[FOM] FW: Simple Turing machines, Universality, Encodings, etc.
Kreinovich, Vladik
vladik at utep.edu
Sat Nov 3 23:30:48 EDT 2007
Forwarding Yuri Gurevich's reply.
-----Original Message-----
From: Yuri Gurevich [mailto:gurevich at microsoft.com]
There is plenty of theoretical ASM research.
As far as computability goes, the ASM computation model is equivalent to
the Turing machine (TM) model which is a better tool for undecidability
results. One pedagogical advantage of the ASM model is in teaching
computability theory to students who are better in programming than
math; see #179 at
http://research.microsoft.com/~gurevich/annotated.html
in this connection.
The equivalence survives if you restrict attention to polynomial time
computations on strings. However, situation changes if you consider (a)
finer complexity classes or (b) computations with structures rather than
strings.
(a) For example, TM linear time is no good e.g. for computational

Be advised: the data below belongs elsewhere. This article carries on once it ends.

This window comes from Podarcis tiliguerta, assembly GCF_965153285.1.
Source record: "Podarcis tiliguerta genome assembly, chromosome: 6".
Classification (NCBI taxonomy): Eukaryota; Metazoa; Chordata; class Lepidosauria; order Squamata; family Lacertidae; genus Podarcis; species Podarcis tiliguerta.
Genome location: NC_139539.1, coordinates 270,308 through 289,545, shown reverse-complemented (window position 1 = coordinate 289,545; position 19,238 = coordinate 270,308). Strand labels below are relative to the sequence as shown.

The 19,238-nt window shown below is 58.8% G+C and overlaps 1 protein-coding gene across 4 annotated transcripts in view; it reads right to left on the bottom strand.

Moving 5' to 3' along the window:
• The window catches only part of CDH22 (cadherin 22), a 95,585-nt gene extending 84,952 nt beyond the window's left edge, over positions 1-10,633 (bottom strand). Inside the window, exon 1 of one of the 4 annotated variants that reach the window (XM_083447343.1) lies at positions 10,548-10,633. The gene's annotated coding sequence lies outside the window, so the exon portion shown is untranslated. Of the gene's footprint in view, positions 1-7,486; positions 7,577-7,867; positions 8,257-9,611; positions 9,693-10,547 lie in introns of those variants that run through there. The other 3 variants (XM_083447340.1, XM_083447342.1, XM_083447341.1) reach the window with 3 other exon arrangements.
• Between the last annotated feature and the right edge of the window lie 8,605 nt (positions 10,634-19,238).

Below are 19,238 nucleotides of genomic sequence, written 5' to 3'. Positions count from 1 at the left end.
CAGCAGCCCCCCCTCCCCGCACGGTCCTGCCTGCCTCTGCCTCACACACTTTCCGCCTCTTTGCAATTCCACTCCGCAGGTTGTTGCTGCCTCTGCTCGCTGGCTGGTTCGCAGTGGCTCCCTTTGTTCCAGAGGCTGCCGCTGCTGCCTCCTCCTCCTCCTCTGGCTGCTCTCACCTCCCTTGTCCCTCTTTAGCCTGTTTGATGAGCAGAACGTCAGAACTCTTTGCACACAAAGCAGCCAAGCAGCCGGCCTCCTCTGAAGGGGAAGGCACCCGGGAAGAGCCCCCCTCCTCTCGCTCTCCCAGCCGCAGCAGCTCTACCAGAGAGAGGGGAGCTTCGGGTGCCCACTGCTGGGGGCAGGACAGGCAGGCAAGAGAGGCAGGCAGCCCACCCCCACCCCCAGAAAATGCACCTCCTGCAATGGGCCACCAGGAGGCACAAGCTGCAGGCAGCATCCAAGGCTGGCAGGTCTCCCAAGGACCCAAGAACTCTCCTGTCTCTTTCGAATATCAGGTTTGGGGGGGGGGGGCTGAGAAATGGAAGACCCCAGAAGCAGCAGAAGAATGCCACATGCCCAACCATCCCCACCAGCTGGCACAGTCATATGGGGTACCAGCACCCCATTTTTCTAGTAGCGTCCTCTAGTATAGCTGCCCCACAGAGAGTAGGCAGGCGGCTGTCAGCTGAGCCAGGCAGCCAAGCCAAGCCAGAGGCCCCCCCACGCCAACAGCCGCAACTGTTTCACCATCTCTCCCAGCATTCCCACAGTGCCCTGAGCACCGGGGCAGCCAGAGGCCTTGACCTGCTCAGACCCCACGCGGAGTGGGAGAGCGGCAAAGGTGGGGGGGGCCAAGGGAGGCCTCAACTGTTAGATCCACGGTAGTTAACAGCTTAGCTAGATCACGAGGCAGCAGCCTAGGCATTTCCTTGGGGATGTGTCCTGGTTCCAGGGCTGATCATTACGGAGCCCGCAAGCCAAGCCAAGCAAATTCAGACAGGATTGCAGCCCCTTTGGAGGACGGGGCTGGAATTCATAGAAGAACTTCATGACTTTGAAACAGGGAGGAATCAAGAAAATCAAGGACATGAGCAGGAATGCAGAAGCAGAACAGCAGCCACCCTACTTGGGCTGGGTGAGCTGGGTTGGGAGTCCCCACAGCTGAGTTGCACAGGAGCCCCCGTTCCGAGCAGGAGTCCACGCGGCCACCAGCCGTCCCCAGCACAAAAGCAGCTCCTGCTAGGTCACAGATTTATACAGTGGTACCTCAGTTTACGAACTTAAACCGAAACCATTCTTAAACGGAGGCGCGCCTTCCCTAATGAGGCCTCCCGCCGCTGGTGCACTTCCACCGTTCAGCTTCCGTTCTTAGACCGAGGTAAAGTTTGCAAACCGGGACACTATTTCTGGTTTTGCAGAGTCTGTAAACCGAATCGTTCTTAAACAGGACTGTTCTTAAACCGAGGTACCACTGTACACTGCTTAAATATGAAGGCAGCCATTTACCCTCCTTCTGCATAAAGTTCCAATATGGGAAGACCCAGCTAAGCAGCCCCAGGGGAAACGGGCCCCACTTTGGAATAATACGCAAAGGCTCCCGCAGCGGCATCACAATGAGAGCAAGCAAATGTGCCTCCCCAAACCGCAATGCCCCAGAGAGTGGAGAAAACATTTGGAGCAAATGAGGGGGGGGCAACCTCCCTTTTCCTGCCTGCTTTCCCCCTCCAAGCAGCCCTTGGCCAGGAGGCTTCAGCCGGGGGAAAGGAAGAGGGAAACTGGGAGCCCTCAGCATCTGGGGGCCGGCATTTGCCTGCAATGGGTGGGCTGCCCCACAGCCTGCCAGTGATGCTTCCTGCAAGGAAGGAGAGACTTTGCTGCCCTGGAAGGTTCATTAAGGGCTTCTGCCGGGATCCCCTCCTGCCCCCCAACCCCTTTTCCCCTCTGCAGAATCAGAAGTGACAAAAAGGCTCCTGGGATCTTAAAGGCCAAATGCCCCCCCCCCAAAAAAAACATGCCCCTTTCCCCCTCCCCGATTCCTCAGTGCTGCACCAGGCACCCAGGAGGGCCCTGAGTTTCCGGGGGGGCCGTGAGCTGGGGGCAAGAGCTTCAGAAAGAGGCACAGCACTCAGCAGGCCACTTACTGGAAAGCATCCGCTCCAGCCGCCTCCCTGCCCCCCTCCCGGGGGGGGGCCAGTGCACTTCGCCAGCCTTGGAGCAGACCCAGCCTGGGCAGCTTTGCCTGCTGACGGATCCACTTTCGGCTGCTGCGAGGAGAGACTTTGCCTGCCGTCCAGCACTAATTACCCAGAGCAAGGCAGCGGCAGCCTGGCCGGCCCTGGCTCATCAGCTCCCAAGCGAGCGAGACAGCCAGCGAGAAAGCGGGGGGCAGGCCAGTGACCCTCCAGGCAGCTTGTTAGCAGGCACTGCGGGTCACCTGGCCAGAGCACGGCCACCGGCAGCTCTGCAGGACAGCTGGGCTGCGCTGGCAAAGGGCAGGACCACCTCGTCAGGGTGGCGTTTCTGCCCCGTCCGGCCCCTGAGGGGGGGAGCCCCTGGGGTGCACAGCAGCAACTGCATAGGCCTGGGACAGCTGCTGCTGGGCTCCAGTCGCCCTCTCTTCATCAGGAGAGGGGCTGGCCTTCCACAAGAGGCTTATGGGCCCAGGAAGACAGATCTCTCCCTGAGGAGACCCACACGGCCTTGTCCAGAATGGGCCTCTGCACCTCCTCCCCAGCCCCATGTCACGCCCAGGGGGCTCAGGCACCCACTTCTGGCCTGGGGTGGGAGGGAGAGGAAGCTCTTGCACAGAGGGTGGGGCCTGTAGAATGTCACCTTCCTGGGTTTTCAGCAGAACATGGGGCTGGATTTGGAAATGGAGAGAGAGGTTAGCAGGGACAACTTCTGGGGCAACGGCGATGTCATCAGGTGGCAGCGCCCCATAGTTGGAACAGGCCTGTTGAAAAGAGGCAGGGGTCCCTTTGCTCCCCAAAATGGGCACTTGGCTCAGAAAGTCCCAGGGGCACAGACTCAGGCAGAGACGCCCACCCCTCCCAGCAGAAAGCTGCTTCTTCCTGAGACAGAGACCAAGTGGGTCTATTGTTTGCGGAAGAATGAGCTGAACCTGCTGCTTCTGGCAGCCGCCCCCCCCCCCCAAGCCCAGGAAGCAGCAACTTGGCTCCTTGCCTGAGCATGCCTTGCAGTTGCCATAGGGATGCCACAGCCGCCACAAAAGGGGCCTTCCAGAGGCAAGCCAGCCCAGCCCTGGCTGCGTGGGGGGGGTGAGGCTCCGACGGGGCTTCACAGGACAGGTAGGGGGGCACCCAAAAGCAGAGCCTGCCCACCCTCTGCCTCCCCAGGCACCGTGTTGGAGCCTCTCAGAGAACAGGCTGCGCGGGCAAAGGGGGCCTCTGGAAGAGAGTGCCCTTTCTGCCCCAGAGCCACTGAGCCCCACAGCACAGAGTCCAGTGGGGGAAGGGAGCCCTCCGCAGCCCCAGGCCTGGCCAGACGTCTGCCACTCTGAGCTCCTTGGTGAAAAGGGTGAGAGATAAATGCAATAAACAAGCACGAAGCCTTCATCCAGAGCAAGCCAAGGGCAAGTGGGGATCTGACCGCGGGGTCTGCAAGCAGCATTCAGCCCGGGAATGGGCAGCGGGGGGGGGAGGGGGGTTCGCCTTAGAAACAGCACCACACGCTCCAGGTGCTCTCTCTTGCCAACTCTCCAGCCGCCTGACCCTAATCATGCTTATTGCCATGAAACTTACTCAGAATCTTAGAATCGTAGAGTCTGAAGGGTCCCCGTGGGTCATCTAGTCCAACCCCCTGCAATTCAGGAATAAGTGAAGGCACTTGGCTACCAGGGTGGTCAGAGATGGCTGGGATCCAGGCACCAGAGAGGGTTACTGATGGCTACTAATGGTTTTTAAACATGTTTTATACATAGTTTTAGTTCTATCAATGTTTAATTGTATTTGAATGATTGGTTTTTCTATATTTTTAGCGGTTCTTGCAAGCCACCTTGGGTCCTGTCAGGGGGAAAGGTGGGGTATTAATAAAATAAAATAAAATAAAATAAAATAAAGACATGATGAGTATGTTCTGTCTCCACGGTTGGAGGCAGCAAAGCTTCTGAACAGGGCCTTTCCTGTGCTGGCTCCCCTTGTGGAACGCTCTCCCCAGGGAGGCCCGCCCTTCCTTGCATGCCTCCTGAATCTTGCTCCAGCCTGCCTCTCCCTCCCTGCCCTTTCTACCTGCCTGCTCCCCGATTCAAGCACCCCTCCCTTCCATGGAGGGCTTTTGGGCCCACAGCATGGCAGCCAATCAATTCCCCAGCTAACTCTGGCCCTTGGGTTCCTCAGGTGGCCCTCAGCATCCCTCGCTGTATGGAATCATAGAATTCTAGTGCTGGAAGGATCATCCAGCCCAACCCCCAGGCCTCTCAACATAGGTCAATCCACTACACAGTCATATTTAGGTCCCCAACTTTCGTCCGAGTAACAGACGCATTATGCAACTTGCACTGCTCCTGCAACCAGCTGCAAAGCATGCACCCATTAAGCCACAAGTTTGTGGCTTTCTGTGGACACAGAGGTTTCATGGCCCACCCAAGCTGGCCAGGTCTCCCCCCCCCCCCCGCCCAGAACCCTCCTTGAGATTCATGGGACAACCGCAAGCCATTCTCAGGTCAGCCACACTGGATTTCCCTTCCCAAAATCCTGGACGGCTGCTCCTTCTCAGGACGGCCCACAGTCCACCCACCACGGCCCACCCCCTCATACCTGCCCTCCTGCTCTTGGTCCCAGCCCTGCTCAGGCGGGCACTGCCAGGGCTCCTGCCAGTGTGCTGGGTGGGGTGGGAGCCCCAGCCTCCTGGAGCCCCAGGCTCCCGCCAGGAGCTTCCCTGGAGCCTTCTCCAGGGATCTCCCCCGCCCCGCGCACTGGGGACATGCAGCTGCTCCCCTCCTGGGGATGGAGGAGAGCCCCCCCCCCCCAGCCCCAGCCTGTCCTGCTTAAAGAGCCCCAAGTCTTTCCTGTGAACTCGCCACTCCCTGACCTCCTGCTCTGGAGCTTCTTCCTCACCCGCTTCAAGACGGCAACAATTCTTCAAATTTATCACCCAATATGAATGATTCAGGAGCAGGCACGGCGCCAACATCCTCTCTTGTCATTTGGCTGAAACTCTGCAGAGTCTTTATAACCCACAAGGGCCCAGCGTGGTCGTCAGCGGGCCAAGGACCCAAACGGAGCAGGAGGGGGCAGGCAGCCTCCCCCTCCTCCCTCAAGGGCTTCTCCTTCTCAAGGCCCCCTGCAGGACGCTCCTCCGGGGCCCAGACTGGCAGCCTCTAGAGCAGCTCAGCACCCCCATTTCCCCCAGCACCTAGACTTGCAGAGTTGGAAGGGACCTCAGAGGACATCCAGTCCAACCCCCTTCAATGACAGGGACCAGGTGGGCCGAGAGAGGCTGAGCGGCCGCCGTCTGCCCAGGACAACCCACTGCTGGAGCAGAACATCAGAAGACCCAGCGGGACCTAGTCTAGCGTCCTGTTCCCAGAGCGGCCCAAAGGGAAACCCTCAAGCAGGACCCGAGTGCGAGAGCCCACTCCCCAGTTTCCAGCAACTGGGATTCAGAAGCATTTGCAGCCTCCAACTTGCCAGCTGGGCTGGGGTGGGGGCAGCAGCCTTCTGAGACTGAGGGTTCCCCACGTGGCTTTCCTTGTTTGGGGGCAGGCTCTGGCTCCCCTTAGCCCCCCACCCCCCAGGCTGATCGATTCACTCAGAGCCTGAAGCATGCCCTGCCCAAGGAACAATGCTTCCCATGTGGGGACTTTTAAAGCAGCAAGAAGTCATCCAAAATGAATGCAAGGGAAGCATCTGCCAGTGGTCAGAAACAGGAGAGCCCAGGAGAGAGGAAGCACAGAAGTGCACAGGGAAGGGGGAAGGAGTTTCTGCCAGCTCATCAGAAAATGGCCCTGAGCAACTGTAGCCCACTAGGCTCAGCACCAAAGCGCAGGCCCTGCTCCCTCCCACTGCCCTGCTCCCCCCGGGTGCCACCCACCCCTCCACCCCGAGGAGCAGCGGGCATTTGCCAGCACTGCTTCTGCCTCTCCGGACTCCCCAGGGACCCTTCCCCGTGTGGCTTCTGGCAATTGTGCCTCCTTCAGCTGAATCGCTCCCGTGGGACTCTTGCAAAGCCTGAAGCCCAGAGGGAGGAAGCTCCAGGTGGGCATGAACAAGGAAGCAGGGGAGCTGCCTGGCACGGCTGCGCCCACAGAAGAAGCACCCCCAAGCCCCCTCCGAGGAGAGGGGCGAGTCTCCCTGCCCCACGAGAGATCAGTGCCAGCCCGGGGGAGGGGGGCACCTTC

geometry. ASMs allow you to capture any natural notion of linear time.
In #118, we tried (to start) to address the issue of lower bounds for
linear time.
(b) TM cannot compute with structures directly. It turns out that
encoding structures as strings is far from innocent. See #150 in this
connection.
But the thrust of ASM research has been on the theory of algorithms
rather than the theory of computable functions. #164 is a relatively
recent survey. Let me mention also that sometimes it makes sense to
think of algorithms even if you are interested only in computable
function; #190 is a good example.
Thank you for the interest. Best regards,
Yuri Gurevich
> From: Andrej Bauer [mailto:Andrej.Bauer at fmf.uni-lj.si]
>> May I add Yuri Gurevich's Abstract State Machines
>> http://www.eecs.umich.edu/gasm/
> Yes, this is definitely a model of computation that should be
mentioned.
> I am familiar with the uses of AST's for specifying models, developing
> software, and other _applied_ uses. Has anyone done any work on
Abstract
> State Machines specifically geared towards computability theory, such
as
> proving the Recursion Theorem, smn theorem, existence of
non-computable
> c.e. sets, etc?
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